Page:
For over a year, Shomo was assigned to the 82nd Tactical Reconnaissance Squadron. His unit had moved from airstrip to airstrip along the northern coast of New Guinea and then to Morotai supporting General MacArthur's drive to the Philippines performing dangerous photo recon and ground attack missions. His squadron was equipped with older P-39 Airacobras and Curtiss P-40s, which were adequate for the photo recon/ground attack role, but too short-ranged to reach areas where they might encounter Japanese aircraft.
In December 1944 the squadron was given F-6Ds; Mustangs designed for armed photo reconnaissance. On the 24th of that month Shomo was put in command of the squadron and ordered to move it to Mindoro, an island off the southwest coast of Luzon, to support MacArthur's landing at Lingayen Gulf. During that landing on 9 January, Shomo led his first combat mission in the squadron's new planes. The low-level recce was to gather intelligence on the air strength of Japanese in northern Luzon. They approached the Japanese airfield at Tuguegarao where he scored his first air victory, an Aichi D3A "Val" dive bomber, coming in on its final approach.
Two days later on 11 January 1945 Captain Shomo performed the feat that earned him the Medal of Honor. While he and his wingman, Lt. Paul Lipscomb, were heading north for the Japanese airfields at Tuguegarao, Aparri, and Laoag, they saw several enemy planes flying south at about 2,500 feet. Despite being obviously outnumbered, they immediately pulled Immelman turns and found themselves behind 11 Ki-61 "Tonys" and 1 Ki-44 "Tojo" escorting a G4M "Betty" bomber.
On their first pass through the formation Shomo closed to less than 40 yards before opening fire. He shot down four Tonys, then came up under the bomber, firing into its belly. The bomber caught fire and began to lose altitude as its pilot attempted to crash-land the plane. Two of the Tonys escorting the bomber stayed with it as it went down. Shomo pulled up in a tight vertical spiral to gain altitude while the Tojo turned to engage him. The Japanese fighter fired until it stalled and slipped into the clouds. The Betty exploded as it bellied in, and the two escorting Tonys broke away, staying low. Shomo made a second diving pass at the two Tonys and downed them both. In under six minutes, Bill Shomo had shot down seven enemy planes, becoming an "ace in one day." Only one other American fighter pilot scored more confirmed victories in a single mission - Navy Cmdr David McCampbell, CAG-15 aboard USS Essex (24 Oct.1944 9-confirmed victories + 2 probables). Meanwhile, his wingman shot down three of the remaining six planes. The surviving three Japanese planes fled the encounter.
By 1 April 1945, Shomo had been promoted to major and was awarded the Medal of Honor for leading an attack against heavy odds and destroying seven enemy aircraft.
Though Shomo flew more than 200 combat missions, he saw only a total of 14 enemy aircraft from his cockpit. He destroyed more than half of them. He would stay with the Air Force after the war. He was promoted to lieutenant colonel on Feb. 20, 1951. He then went to Colorado and served in operations and training assignments for a year. In March 1952, he became Executive, Commander and Administrative Officer for the 175th Fighter Interceptor Squadron at Rapid City AFB, S.D. He directed Combat Operations. at HQ. 31st Air Division, St. Paul, Minn., for about a year, then became commander of the 14th Fighter Interceptor Squadron at Sioux City, Iowa He commanded a similar squadron, the 59th, at Goose Bay, Labrador, in January 1955, and that June led the squadron to victory in the Northeast Air Command Rocket Meet. Colonel Shomo next became Commander of Headquarters 473rd Air Defense Group and in July 1957, took over the 54th Fighter Group at Greater Pittsburgh Airport. In Jan. 1958, he became Executive Officer for HQ 79th Fighter Group, Youngstown Municipal Airport, Ohio. His last assignment was Thule, Greenland, with the 4683rd Air Defense Wing.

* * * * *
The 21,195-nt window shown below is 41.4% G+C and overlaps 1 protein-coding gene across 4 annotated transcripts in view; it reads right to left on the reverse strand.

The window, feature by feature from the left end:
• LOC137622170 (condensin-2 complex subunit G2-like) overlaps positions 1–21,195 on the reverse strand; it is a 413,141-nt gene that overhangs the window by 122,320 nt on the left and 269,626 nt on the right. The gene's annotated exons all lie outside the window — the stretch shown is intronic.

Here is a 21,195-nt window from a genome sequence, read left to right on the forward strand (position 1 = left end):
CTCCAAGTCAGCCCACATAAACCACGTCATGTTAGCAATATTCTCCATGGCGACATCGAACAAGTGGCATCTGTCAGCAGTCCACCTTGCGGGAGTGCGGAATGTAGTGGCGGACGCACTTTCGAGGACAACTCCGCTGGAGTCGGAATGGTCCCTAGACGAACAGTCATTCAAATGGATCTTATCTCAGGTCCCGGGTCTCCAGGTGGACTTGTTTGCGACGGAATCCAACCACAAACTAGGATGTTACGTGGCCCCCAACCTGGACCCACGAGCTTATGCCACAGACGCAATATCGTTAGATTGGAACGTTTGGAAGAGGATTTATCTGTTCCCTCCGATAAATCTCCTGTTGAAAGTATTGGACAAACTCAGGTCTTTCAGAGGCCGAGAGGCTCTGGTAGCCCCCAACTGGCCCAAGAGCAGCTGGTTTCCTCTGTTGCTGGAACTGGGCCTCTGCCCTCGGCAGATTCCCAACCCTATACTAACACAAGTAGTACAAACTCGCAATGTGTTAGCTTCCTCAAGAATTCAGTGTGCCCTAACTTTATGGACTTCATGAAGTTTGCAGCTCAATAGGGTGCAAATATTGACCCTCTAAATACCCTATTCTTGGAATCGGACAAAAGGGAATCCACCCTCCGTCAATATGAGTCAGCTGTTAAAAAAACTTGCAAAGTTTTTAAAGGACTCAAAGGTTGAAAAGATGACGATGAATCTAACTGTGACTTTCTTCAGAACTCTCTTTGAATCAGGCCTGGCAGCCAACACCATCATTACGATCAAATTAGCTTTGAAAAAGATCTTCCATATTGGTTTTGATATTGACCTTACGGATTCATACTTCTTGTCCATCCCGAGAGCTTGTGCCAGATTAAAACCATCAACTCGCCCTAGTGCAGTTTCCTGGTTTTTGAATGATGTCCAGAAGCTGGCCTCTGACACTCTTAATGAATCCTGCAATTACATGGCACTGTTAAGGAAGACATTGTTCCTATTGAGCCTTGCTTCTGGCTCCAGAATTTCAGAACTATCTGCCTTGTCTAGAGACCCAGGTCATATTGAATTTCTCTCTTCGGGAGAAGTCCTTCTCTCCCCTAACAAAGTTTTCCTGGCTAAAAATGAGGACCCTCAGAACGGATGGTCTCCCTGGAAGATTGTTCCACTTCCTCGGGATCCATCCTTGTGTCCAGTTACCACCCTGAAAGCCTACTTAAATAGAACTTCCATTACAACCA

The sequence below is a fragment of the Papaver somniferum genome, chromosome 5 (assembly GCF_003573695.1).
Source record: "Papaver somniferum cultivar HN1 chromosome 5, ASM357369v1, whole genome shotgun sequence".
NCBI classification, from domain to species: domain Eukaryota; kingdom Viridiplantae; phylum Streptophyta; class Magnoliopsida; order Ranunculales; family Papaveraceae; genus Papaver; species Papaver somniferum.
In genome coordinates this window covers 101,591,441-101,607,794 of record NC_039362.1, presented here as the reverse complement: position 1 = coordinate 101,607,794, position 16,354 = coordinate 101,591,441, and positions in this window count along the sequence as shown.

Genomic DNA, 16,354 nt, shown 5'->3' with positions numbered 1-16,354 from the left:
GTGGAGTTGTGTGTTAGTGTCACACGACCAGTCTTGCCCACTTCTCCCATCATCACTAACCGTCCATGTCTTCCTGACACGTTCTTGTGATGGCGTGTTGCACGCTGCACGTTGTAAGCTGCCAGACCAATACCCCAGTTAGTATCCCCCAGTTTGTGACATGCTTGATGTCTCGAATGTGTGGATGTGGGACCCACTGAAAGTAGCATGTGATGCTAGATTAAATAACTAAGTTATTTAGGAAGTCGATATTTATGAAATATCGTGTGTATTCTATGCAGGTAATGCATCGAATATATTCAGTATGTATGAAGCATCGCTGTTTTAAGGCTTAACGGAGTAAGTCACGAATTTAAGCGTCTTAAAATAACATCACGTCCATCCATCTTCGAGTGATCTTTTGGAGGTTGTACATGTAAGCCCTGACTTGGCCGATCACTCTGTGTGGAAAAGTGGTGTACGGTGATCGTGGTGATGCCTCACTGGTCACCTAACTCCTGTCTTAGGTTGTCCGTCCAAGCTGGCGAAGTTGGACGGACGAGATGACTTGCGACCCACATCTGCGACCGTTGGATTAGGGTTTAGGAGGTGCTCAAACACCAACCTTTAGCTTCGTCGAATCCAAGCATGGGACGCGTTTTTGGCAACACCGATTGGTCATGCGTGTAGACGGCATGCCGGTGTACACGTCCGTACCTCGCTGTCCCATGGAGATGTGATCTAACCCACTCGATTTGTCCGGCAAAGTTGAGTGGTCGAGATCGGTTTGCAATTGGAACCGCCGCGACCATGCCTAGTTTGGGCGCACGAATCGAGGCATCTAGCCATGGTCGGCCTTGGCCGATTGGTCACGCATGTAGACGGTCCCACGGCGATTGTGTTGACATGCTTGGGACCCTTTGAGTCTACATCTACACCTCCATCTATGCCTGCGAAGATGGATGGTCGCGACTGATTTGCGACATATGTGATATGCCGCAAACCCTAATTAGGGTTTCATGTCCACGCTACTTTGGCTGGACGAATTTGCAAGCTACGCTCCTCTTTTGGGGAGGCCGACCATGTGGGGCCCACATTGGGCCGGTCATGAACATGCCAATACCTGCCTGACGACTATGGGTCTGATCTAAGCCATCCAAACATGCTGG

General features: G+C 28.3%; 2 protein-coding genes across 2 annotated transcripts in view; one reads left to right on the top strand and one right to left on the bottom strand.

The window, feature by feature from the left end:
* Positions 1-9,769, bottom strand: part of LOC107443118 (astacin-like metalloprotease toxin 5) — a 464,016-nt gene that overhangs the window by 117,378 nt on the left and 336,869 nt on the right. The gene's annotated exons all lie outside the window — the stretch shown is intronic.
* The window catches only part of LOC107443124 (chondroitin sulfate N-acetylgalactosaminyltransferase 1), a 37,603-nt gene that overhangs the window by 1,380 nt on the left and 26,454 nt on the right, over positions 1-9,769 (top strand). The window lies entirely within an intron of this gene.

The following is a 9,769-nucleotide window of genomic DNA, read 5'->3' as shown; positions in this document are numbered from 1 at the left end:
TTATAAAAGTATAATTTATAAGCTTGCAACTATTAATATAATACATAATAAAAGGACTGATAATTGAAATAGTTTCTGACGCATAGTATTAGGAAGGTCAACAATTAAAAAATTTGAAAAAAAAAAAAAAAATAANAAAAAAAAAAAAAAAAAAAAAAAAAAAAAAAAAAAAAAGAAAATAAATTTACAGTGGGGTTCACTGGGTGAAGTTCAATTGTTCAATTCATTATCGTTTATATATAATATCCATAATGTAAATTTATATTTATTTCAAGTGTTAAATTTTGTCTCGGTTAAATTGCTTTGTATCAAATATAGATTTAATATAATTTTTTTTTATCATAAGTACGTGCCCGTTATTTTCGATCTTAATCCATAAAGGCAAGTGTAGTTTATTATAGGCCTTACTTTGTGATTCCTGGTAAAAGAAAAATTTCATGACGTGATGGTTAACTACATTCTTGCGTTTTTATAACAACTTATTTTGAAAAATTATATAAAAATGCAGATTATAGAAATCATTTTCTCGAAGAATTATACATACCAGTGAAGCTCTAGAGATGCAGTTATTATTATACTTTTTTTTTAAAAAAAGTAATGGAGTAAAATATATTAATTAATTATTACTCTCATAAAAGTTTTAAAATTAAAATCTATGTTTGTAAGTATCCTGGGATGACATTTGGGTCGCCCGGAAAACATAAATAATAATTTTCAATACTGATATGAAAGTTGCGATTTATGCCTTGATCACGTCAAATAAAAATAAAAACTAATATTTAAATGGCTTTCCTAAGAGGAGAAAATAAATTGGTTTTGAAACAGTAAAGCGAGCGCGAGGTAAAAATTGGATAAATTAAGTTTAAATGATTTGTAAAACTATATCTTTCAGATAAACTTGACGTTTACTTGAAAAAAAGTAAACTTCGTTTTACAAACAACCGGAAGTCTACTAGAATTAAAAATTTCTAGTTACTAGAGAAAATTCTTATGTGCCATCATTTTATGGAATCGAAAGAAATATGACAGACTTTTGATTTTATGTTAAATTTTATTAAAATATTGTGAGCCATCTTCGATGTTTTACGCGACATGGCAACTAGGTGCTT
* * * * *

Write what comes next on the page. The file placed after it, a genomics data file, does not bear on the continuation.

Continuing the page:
Shomo had been in the undertaker business before the war. He named all his aircraft "The Flying Undertaker" (plus the appropriate numeral) to note this. The F-6D in which he won his Medal of Honor was number "6".
William Shomo is buried in St. Clair Cemetery in Greensburg, PA.
Maj. Shomo was lead pilot of a flight of 2 fighter planes charged with an armed photographic and strafing mission against the Aparri and Laoag airdromes. While en route to the objective, he observed an enemy twin engine bomber, protected by 12 fighters, flying about 2,500 feet above him and in the opposite direction Although the odds were 13 to 2, Maj. Shomo immediately ordered an attack. Accompanied by his wingman he closed on the enemy formation in a climbing turn and scored hits on the leading plane of the third element, which exploded in midair. Maj. Shomo then attacked the second element from the left side of the formation and shot another fighter down in flames. When the enemy formed for Counterattack, Maj. Shomo moved to the other side of the formation and hit a third fighter which exploded and fell. Diving below the bomber he put a burst into its underside and it crashed and burned. Pulling up from this pass he encountered a fifth plane firing head on and destroyed it. He next dived upon the first element and shot down the lead plane; then diving to 300 feet in pursuit of another fighter he caught it with his initial burst and it crashed in flames. During this action his wingman had shot down 3 planes, while the 3 remaining enemy fighters had fled into a cloudbank and escaped. Maj. Shomo's extraordinary gallantry and intrepidity in attacking such a far superior force and destroying 7 enemy aircraft in one action is unparalleled in the southwest Pacific area.